Open Access: the role of the committee
Featured Story: Community Arts Committee
Cara Eastcott first met Andrew Suri, TAC’s Community Arts Officer (now Director, Grants Management), during an event at a grassroots arts space in Toronto. It was a revelatory encounter for Eastcott - it was the moment she recognized the human element behind Toronto Arts Council. “The perception of the adjudication process, and even the application process, is that it’s a mystery, an unknown. That mystery can totally be resolved by contacting the officers. There are human people that run the programs. They’re there to dispel, break down, explain, interpret, and reinterpret for different kinds of people to understand,” she says.
Cara Eastcott is now the Chair of the Community Arts Committee and a member of the TAC Board of Directors. After nearly four years of volunteering on the committee, Eastcott has read through hundreds of operating and project applications, dedicating her time and expertise to serve and represent the Community Arts sector with other members of the committee. Among another misconception that Eastcott notes: “I think that there’s a perception that we get paid, and we don’t. I think that that awareness could change how the [adjudication] process is perceived, who is on the committee and their intentions for being on it.”
The peer-review process was established early in TAC’s history and remains a vital part of our operating structure. Both juries and committees make up the process; jury members change with each round of adjudications and primarily assess programs for individuals. They are paid for their time. Committee members serve as volunteers for an average of three years and assess all operating and some project programs. Jury and committee members are actively involved in the arts and culture community, and help ensure that TAC remains transparent, equitable and rigorous in its grants evaluation.
What separates the committee structure from the jury structure is, in part, the long-lasting connections and learning that happens. Eastcott, who is the Interim Executive Director of Tangled Arts and Disability and a practicing artist, describes her role as being a bridge between the arts community and TAC. “The officers have insight into how TAC is structured and how decisions get made, and as the Chair, I have insight into the discipline, the community,” she says. Working closely with Andrew Suri, Eastcott played a crucial role in developing the TAC Accessibility Grant, which provides additional funding for projects involving Deaf artists and artists with disabilities.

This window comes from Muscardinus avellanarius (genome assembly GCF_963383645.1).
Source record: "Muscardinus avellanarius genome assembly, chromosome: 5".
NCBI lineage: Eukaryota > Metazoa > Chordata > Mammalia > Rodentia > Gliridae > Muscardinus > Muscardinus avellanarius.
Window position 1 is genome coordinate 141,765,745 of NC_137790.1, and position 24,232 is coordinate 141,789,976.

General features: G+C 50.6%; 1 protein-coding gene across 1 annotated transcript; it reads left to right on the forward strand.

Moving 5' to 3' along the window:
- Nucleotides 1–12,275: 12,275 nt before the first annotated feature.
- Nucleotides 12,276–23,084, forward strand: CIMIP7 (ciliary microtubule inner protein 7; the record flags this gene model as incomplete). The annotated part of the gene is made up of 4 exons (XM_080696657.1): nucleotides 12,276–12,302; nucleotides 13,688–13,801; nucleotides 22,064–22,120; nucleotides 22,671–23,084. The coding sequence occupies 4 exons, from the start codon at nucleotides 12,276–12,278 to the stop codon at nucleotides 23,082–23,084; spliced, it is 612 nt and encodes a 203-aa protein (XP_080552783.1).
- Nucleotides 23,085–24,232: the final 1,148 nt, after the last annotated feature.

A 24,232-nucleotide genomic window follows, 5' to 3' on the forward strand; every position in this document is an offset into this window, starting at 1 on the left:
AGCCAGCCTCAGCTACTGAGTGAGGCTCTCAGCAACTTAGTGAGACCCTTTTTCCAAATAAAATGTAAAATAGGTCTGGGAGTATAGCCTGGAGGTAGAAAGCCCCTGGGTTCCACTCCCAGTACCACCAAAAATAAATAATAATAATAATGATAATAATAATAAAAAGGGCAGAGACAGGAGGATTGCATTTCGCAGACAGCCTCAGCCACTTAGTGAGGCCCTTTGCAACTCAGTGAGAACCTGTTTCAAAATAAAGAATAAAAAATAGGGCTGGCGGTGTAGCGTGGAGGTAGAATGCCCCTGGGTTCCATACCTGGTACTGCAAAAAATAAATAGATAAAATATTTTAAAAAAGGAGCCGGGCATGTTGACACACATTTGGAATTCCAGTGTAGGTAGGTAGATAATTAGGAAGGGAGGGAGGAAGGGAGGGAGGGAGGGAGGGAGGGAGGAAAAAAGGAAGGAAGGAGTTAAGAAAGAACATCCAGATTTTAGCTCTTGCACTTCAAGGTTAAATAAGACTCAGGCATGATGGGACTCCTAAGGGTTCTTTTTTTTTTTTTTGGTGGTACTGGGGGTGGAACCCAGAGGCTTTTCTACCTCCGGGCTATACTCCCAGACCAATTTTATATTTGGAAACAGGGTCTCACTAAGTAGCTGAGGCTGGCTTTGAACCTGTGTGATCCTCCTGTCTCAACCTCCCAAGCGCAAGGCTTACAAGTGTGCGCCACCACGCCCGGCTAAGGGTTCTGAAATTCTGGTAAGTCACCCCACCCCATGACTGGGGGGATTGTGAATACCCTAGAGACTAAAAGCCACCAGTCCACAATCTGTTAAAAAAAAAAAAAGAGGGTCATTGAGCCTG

“Throughout my time as a committee member, Andrew and I have had conversations about how TAC could support artists and applicants with disabilities, Deaf applicants, and applicants who have mental illness. Because I am involved in the disability arts/ Deaf arts community in Toronto through my work at Tangled Arts, I was a good person to help develop the new initiative” explains Eastcott. She says that it’s not always easy to incorporate new needs into the structure of programs, however, “the first step is that it has to get on the radar.”
Among other challenges, Eastcott notes the difficulty in selecting projects and organizations to fund, especially given the large number of applications of merit, and the subjective aspect of the process. Yet, there are also benefits to the job; the long-term volunteer role helps embed committee members further into their discipline. “After four years, you start seeing the same applicants, the same projects or organizations growing and getting better, becoming more professional, creating more opportunities for themselves,” she says. This close connection to the sector and the ability to see the impact of projects is what drew her to the position. Eastcott explains, “The Community Arts discipline this year really represents not just the diversity that exists in our city, but it’s very responsive to the contemporary social issues our city is facing.”
“A question that artists and arts organizations go back to all the time is: does art help the world? Does it save lives? Does it solve social problems and issues? I don’t know that I have the answer to that. But I’ve definitely seen Community Arts projects use art to support communities in need, bridge different communities together, and different sectors together. That’s the most rewarding thing [about serving on the Community Arts Committee] – as cheesy as it sounds, you’re seeing the power of the arts actually having social impact.”
Learn more about TAC Committees